USA Today's Scores

For 1,126 reviews, this publication has graded:
  • 55% higher than the average critic
  • 3% same as the average critic
  • 42% lower than the average critic
On average, this publication grades 2.3 points lower than other critics. (0-100 point scale)
Average TV Show review score: 63
Highest review score: 100 True Detective: Season 1
Lowest review score: 0 Lucky Louie: Season 1
Score distribution:
  1. Mixed: 0 out of 668
  2. Negative: 0 out of 668
668 tv reviews
  1. Platinum does a decent job of establishing its world and its family, setting up the internal jealousies and exposing the undercurrents. But the show is a bit too willing to fall back on easy stereotypes (the evil tycoon, the cowardly reporter) and a bit lazy when moving the story along. Music videos are a nice diversion, but they shouldn't be used as filler to avoid plot. [14 Apr 2003]
    • USA Today
  2. Three years may have passed, but Psych's return doesn't feel "too-soon" or in any way tired. It feels like a just-right dose of cheer at the holidays, even if it's only tied to them by timing and some Christmas trees in the background.
  3. The aggressively, self-consciously weird Carnivale is a sideshow step away from most any TV series you've ever seen. You may find its oddity appealing, or you may find it off-putting, but its distinctiveness is unmistakable. Next to Carnivale, Twin Peaks looks like JAG. [12 Sep 2003]
    • USA Today
  4. Although this harmless adolescent fantasy may be diverting enough for the intended kiddie audience, Sabrina needs to learn some fresh magic to appeal to anyone who can actually tie his own shoes. [27 Sept 1996, p.3D]
    • USA Today
  5. But the moments it goes too far or feels too slight are countered by the sense you're watching two men who care about their clients and are good at what they do, and by the emotional hook that helps provide. And that may be enough to turn it into a hit.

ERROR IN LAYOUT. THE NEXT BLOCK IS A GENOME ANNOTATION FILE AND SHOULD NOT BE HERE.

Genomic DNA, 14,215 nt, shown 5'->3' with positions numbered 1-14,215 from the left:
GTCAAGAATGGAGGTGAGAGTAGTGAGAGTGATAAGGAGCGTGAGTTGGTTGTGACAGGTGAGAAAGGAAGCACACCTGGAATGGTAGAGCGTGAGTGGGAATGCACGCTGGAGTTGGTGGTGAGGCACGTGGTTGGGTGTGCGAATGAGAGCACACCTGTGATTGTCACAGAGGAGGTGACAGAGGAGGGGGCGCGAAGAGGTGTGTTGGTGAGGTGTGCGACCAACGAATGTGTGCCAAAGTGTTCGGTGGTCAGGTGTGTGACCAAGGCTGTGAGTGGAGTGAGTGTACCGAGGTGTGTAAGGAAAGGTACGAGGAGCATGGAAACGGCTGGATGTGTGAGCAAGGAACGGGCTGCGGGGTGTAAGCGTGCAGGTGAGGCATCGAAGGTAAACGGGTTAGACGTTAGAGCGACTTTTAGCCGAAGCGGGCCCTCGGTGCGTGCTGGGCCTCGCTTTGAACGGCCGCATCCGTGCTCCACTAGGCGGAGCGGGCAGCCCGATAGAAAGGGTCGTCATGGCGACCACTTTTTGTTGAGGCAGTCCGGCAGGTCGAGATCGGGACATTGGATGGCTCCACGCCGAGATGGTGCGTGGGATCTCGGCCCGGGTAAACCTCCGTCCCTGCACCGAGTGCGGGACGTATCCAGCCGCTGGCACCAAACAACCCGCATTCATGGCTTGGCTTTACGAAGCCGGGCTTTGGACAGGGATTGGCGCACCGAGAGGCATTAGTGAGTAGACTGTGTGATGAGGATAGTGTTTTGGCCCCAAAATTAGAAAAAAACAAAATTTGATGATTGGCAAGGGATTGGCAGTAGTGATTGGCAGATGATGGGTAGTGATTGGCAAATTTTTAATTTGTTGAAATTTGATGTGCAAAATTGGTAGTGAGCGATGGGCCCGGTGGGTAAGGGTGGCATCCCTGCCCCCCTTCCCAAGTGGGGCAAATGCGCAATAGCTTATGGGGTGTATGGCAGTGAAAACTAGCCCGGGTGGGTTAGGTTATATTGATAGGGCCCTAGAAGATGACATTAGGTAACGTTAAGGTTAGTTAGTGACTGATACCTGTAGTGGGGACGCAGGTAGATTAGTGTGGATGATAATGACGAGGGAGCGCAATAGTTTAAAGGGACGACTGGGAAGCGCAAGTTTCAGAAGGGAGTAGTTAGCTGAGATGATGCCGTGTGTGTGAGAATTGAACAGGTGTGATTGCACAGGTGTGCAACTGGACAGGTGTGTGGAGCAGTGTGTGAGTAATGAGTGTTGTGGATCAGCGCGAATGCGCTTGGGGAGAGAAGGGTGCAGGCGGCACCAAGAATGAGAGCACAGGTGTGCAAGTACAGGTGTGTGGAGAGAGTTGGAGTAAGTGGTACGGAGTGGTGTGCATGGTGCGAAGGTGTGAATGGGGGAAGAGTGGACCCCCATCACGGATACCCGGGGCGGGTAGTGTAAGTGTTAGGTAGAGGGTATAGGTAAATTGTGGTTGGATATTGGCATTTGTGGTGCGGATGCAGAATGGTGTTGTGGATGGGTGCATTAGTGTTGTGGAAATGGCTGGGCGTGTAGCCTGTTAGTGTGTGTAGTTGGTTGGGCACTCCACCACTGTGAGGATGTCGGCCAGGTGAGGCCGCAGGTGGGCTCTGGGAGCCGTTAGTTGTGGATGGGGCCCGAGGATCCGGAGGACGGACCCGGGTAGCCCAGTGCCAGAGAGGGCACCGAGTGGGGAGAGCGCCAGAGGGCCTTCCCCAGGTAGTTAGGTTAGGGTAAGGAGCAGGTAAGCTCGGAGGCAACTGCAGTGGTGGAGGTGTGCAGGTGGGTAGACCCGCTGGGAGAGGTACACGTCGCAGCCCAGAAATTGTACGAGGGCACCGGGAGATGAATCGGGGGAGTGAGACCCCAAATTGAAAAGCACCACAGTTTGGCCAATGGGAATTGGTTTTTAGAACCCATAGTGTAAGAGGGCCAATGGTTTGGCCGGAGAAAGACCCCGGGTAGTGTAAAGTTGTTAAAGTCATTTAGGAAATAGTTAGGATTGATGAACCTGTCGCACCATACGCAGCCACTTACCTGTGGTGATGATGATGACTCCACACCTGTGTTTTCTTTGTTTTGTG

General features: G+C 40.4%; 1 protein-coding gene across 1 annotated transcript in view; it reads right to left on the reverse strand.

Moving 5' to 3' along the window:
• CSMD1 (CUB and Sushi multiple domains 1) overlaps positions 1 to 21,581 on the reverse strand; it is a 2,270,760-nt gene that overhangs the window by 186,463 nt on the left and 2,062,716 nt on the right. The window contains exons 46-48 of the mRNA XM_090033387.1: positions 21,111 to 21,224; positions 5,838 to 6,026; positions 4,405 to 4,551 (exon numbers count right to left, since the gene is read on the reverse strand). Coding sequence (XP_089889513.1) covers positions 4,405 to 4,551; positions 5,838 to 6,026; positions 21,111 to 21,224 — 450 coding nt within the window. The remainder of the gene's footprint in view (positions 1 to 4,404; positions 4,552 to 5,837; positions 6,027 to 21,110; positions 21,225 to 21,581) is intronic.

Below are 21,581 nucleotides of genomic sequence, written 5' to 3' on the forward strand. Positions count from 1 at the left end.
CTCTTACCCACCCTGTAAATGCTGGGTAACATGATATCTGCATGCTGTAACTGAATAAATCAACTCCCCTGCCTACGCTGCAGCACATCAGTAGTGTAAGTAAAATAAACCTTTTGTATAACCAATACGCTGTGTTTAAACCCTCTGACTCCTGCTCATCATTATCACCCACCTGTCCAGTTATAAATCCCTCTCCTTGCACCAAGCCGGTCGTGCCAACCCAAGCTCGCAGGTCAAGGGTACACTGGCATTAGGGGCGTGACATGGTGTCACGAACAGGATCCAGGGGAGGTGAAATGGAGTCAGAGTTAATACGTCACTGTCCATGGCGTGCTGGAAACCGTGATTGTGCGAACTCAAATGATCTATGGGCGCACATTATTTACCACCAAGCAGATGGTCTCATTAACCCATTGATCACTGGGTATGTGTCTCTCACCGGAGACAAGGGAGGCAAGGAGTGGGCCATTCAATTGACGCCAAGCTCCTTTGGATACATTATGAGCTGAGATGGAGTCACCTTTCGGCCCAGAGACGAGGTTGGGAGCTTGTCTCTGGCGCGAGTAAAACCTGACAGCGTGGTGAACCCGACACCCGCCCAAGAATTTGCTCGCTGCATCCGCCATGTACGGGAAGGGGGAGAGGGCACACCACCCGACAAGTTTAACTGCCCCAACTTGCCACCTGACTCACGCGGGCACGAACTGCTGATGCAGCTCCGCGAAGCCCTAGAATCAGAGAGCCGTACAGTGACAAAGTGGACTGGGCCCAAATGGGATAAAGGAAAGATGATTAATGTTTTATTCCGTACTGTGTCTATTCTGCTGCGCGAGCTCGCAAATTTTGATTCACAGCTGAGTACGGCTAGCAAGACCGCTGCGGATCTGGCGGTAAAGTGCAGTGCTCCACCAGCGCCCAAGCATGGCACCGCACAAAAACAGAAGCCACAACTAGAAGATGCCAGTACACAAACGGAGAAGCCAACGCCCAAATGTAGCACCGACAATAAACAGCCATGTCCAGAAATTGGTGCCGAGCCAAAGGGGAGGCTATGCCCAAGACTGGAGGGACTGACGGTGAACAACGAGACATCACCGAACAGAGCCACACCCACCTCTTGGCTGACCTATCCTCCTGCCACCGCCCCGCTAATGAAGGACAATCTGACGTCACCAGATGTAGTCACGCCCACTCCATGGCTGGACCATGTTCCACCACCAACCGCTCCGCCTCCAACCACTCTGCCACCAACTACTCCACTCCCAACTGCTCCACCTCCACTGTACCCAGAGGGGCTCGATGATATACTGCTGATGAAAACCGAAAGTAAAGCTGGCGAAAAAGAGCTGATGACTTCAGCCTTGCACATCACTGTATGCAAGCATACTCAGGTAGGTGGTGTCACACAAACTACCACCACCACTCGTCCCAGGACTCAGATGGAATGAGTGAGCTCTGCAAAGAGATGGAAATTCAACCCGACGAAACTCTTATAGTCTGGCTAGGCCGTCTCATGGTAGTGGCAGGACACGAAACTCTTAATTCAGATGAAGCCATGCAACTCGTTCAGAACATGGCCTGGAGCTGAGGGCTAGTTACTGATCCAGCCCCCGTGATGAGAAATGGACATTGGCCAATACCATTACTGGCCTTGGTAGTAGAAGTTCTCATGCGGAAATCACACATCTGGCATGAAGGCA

6. Enlisted may feel curiously dated and dangerously slight, but it's not offensive (a low bar many Fox comedies fail to reach) and it's not cynical. If nothing else, this is clearly a show with heart. Now if only it would show some sign of brains.
  7. A strong cast and that things-that-go-bump-in-the-night shooting style so far keep the show on course.
  8. Why watch a show this silly? In part because Alexander is able to make us empathize with Jane's emotional upheaval while still creating a heroine who is believably feisty and capable.
  9. Ballers and The Brink aren't at that level [of Veep and Silicon Valley] just yet, both show promise--and both are welcome summer additions.
  10. The Mentalist may be a copy, but it's a well-done copy sparked by an actor who has come into his own as a TV star.
  11. Like most cable and streaming series, Good Girls takes its time. Still, it’s time generally well-spent, and not just on the show’s primary issue, but on other conflicts of the ‘60s that come into play.
  12. Cash and Geere make the most out of every cutting line and look. But too often, the show mistakes being unpleasant for being amusing.
  13. Give Maria Bello credit, if you like, for having the courage to take on a character so indelibly linked to one of the great actors of our time, Helen Mirren--and then take it away for the ridiculously behatted mash she and the show have made of the character.
  14. Ordinary just feels too crowded, as if it's straining to serve too many genre masters at once. Still, there is pleasure to be found, much of it provided by Chiklis.